The following response to many of the arguments against Christianity is a refrain I hear often: They misinterpreted the bible. This is of course uttered by Christians explaining how fellow Christians have done things that are no longer acceptable, blatantly wrong or so absurd as to make all of Christianity look bad.
Christians quoted the bible and the concept of hell to justify the slaughter of millions of Native Americans. Christians used The Gospel of Mathew 27:25 to justify the blood libel and consequently kill upwards of 200,000 Jews. Women in the Church were oppressed and denied rights for most of Christianity's existence because of verses written by Saint Paul in The Book of Timothy. For 1500 years Christians thought that the Earth was the center of the Universe citing The Book of Genesis. In all of these cases present day Christians acknowledge that these past Christians were wrong but give the same explanation: Those Christians misinterpreted the Bible.
This response is supposed to tell us two things: One, that Christians no longer commit such acts of violence or stupidity, and two, that today's Christians somehow know better.
So did today's Christians receive some new divine revelation that was not given to previous Christians? Does this mean all Christians somehow know the true interpretation of the Bible and all the denominations can now be unified under one Church? No, this response doesn't mean either. What it means is that in the face of science and a more tolerant society, Christianity has had to re-interpret the Bible in order to maintain relevance. In addition, it tells us that the Bible does not contain any real truth, and whatever information it does contain is relative to person and epoch.
Facing the questions about the morality of hell, many Christians like Rob Bell have started to suggest that Hell might not exist after all (I strongly suggest you read this article to see just how divided Christianity is on this). Most Christians no longer agree with the interpretation in Timothy that says women should be submissive. Were these previous Christians misinterpreting the Bible for the past 2,000 years, and it was only recently that Christians received some divine revelation of the true interpretation? Or is it that our society has changed such that eternal torture and oppression of women is no longer acceptable, and the church has conveniently reinterpreted many of those verses to keep up with the times? The Church had to re-interpret and revise their stance on cosmology and human origins in the wake of Copernicus, Galileo and Darwin. Not only did they come to agree with Copernicus regarding the position of Earth in the Universe, they were arrogant enough to claim they knew this first by citing versus in Psalms and Ecclesiastes. Recently, the Catholic Church said it was open to the possibility of evolution where before they were adamantly opposed to it. Christians killed hundreds of thousands of Jews throughout the centuries claiming that the Jews killed Jesus and cited Mathew 25:17 to justify it (this verse also laid the groundwork for the Holocaust). Of course today the practice of being able to murder innocent people with no consequences is unacceptable, so nearly all Christians have conveniently re-interpreted that part of the Bible.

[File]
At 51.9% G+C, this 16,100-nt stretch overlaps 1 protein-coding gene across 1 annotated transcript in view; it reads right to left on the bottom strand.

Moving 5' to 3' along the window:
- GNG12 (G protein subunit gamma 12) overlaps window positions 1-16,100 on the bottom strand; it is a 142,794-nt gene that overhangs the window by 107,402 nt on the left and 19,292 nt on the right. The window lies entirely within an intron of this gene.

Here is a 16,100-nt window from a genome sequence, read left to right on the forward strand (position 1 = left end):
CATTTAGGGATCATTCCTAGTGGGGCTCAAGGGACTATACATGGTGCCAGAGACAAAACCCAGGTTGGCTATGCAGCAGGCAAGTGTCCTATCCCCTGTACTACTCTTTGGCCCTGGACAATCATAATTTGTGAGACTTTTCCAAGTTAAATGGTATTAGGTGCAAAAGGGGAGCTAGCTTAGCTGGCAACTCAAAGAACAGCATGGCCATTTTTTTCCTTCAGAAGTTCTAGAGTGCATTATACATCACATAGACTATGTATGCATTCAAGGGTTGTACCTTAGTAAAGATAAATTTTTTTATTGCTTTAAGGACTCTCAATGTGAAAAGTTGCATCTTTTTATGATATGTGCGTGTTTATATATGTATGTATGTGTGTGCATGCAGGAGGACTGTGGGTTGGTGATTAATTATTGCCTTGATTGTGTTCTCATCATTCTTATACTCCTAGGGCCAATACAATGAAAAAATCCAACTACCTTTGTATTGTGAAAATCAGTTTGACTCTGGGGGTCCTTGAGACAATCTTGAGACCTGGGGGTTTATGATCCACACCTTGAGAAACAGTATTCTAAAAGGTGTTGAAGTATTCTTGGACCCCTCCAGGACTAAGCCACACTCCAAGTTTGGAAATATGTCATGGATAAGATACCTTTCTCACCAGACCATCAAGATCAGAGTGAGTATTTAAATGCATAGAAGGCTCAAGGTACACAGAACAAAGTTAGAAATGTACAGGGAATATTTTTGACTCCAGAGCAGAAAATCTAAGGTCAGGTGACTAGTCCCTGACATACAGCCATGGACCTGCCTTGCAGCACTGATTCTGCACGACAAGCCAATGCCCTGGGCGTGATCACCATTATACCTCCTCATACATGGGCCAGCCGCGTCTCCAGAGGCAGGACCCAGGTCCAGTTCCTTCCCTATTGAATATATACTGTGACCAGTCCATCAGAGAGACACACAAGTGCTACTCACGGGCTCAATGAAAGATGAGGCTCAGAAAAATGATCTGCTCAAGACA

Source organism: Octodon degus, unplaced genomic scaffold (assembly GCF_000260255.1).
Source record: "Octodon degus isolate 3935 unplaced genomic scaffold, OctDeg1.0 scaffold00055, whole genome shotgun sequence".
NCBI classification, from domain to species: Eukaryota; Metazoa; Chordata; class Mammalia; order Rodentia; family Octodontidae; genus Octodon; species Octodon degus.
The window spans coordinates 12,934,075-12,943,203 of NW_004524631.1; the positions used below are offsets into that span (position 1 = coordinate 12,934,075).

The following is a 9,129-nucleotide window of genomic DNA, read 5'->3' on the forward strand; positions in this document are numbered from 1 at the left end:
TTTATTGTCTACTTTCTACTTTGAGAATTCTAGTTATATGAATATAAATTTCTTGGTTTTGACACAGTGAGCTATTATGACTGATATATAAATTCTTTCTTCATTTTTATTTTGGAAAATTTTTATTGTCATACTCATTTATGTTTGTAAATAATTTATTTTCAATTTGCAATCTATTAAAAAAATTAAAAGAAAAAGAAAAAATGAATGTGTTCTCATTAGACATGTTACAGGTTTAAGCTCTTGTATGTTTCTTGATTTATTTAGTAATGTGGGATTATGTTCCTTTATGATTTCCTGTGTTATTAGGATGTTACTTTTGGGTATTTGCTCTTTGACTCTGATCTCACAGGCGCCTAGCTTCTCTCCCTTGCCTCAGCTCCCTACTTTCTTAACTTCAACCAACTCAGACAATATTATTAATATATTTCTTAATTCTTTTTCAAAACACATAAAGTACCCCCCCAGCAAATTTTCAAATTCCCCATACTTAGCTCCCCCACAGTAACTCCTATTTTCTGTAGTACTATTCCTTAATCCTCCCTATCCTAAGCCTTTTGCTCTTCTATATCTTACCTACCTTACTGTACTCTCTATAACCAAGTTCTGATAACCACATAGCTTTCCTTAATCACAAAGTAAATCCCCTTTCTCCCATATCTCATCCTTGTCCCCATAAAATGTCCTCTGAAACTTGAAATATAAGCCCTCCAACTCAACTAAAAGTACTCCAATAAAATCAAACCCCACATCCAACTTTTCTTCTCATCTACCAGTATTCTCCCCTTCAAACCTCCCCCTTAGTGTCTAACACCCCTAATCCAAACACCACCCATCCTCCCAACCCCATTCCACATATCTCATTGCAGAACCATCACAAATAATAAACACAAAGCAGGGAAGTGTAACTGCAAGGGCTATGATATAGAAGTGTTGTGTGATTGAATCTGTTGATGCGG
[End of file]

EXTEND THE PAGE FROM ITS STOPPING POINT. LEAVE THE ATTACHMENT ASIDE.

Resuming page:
The examples above make Christians look foolish and ruthless, but the biggest problem they have by using this excuse of misinterpretation is that it reveals that the Bible contains no real truth at all. For the past 500 years the church has had no single coherent message. Why? Because they cannot agree on an interpretation of the Bible. Dozens of different denominations have been formed because of disagreement on this point. Even within these denominations (especially the Evangelical Church) the interpretations vary widely. So what claim to truth do Christians have? Can any one denomination let alone one individual claim that they know the correct interpretation? Or that someone else has misinterpreted the Bible? What authority do they have to claim this? I guarantee for every Christian that makes a claim of truth, I can find another Christian who interprets it differently, and will claim the first Christian is wrong. Any Christian who claims misinterpretation by past Christians is also contradicting millions of other Christians. Whose interpretation should we believe? Who is correct? The answer is no one's. Interpretation is relative to time, place and person. There is no such thing as misinterpretation, only interpretation. If Christians can't agree on one message of the Bible, then we have no choice but to reject it as false.
Not only is Christianity's claim to truth practically gone, but their claims to moral superiority and justice are gone. Now, Christians past, present and future must stand accountable for their crimes. Christianity can no longer hide behind the shallow defense of misinterpretation. This means that Hell, the common idea held by nearly all denominations, and the horrid idea of guilt by association, are things Christians need to explain and justify thoroughly. This means that the oppression of women and Jews is something that they need to answer for instead of using the excuse that for hundreds of years Christians were somehow misinterpreted the word of God. If they can't, then our only choice is to reject Christianity as a viable way to achieve a just and compassionate society. If Christians don't know truth or justice, then what do they know? Other religions and Atheists can only use history and the effect it has had on society to judge the validity of Christianity, not the Bible.